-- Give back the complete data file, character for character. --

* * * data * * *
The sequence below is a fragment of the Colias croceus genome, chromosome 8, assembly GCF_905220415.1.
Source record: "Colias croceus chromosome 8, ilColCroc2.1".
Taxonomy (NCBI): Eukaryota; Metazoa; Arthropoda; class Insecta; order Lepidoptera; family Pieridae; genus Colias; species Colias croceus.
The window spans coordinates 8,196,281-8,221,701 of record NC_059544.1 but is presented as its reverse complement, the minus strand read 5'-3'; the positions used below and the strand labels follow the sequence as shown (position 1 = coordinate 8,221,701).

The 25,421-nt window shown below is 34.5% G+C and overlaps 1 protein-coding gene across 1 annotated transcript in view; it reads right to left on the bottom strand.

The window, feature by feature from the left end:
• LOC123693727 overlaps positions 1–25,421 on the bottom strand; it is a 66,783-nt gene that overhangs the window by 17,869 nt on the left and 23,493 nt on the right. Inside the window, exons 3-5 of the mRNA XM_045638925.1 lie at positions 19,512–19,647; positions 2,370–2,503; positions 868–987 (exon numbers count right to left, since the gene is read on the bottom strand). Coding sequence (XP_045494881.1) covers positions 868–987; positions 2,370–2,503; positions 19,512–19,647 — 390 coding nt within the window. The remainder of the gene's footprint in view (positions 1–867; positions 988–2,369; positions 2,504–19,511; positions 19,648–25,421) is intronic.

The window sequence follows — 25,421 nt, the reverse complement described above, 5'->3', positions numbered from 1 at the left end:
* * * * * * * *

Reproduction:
The sequence below is a fragment of the Colias croceus genome, chromosome 8, assembly GCF_905220415.1.
Source record: "Colias croceus chromosome 8, ilColCroc2.1".
Taxonomy (NCBI): Eukaryota; Metazoa; Arthropoda; class Insecta; order Lepidoptera; family Pieridae; genus Colias; species Colias croceus.
The window spans coordinates 8,196,281-8,221,701 of record NC_059544.1 but is presented as its reverse complement, the minus strand read 5'-3'; the positions used below and the strand labels follow the sequence as shown (position 1 = coordinate 8,221,701).

The 25,421-nt window shown below is 34.5% G+C and overlaps 1 protein-coding gene across 1 annotated transcript in view; it reads right to left on the bottom strand.

The window, feature by feature from the left end:
• LOC123693727 overlaps positions 1–25,421 on the bottom strand; it is a 66,783-nt gene that overhangs the window by 17,869 nt on the left and 23,493 nt on the right. Inside the window, exons 3-5 of the mRNA XM_045638925.1 lie at positions 19,512–19,647; positions 2,370–2,503; positions 868–987 (exon numbers count right to left, since the gene is read on the bottom strand). Coding sequence (XP_045494881.1) covers positions 868–987; positions 2,370–2,503; positions 19,512–19,647 — 390 coding nt within the window. The remainder of the gene's footprint in view (positions 1–867; positions 988–2,369; positions 2,504–19,511; positions 19,648–25,421) is intronic.

The window sequence follows — 25,421 nt, the reverse complement described above, 5'->3', positions numbered from 1 at the left end: